Calligraphy

Ahmed Moustafa, The Blue Fugue, 1976

“As well as being a practising calligrapher Ahmed Moustafa is a scholar who has shown that the proportions of Arabic script developed in the tenth century by Ibn Muqlah – one of Islams greatest calligraphers – are derived from Pythagoreon ratios of musical harmony. Consequently many of the titles of Moustafa’s calligraphic paintings include such Western musical terms as ‘cantana’ and fugue…

In the Blue Fugue, the rhythmic Arabic letters alif and lam evoke the lines of a musical stave, while the continuous repetition of the characters recalls the Islamic practice of zikr.”

Charles-Hossein Zenderoudi, Untitled, 1986

“During the late 1950s, Zenderoudi co-founded the Saqqakhaneh movement, which attempted to reconcil contemporary art with Iranian traditions and beliefs in this print, ‘Al Fatiha‘ (The Opening) of the Qur’an..It has been written in the nasta’liq script, while the Bismallah (In the name of Allah, Most Gracious, Most Merciful’) appears in Diwani style…”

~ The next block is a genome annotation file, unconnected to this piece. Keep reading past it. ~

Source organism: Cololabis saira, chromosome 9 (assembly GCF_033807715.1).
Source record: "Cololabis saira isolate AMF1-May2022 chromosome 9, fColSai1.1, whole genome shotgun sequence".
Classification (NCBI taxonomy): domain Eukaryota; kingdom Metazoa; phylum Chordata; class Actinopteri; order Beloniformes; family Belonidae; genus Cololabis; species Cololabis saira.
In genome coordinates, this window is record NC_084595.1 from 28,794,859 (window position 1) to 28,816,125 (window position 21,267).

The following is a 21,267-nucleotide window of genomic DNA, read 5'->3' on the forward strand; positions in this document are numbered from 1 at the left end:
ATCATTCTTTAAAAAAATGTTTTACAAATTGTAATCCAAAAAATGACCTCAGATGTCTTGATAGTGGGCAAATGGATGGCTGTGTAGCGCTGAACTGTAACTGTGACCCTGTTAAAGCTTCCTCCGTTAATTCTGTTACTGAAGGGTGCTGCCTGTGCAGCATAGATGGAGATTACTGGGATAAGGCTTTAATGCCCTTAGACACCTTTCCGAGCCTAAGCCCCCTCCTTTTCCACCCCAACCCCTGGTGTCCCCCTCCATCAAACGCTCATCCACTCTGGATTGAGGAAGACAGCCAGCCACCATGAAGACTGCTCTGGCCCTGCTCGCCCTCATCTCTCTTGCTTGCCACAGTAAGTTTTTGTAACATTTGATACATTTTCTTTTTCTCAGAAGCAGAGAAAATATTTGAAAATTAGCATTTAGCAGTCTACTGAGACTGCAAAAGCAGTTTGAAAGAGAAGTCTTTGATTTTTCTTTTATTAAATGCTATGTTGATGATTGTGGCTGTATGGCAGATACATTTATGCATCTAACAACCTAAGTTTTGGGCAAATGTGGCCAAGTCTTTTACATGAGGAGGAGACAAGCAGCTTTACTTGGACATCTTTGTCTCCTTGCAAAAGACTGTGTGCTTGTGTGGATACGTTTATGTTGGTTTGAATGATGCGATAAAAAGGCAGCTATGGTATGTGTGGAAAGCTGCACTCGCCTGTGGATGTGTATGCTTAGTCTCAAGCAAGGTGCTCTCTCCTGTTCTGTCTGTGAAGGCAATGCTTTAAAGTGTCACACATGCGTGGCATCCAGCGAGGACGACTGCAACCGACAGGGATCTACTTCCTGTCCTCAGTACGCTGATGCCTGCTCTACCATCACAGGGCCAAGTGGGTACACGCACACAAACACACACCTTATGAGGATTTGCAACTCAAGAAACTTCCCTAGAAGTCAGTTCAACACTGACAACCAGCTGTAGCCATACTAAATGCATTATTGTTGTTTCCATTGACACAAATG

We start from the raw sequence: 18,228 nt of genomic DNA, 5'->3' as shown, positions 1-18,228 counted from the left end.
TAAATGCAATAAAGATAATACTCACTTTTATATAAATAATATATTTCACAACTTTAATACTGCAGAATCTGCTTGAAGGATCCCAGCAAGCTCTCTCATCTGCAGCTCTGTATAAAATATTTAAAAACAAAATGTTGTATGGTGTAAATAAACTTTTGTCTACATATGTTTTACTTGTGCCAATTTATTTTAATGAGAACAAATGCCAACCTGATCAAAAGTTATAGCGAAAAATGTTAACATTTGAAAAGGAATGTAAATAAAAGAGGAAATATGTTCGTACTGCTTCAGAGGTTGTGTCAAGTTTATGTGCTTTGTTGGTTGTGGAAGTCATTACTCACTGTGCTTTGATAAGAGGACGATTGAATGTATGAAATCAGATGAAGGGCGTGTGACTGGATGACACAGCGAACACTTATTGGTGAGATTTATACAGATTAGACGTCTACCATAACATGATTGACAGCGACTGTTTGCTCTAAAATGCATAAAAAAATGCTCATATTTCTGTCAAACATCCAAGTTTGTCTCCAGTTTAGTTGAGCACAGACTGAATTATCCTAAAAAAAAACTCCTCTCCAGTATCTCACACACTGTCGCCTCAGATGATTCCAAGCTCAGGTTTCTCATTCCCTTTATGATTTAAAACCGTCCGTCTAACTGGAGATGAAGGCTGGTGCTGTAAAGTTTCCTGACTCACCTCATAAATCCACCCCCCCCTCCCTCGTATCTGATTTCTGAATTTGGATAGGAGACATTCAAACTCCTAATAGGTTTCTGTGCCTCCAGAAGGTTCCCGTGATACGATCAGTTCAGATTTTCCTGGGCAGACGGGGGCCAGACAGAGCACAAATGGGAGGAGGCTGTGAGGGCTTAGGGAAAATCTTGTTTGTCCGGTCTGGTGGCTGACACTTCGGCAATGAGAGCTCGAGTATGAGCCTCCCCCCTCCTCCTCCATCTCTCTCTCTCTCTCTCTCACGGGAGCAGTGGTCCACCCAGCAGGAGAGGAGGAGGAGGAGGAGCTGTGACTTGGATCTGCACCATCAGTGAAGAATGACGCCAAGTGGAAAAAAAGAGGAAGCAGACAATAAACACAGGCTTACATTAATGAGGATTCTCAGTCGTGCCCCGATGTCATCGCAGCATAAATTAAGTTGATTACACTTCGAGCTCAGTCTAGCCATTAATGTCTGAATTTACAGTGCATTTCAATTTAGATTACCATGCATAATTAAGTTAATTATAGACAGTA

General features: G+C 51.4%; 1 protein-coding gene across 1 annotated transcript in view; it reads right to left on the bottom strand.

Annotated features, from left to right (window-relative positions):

Diwani was developed by Ottoman Turkish calligraphers during the fifteenth century and often used on official documents.

Nasta'liq, the 'hanging script' According to legend it was perfected by the fifteenth-century calligrapher Mir'Ali al-Tabrizi after he dreamt of flying geese. Popular in Iran and Mughal India from the 16th century

Extracted from Saeb Eigner’s Art of the Middle East: Modern and Contemporary Art of the Arab World and Iran. Merrel’s Publishers 2010.

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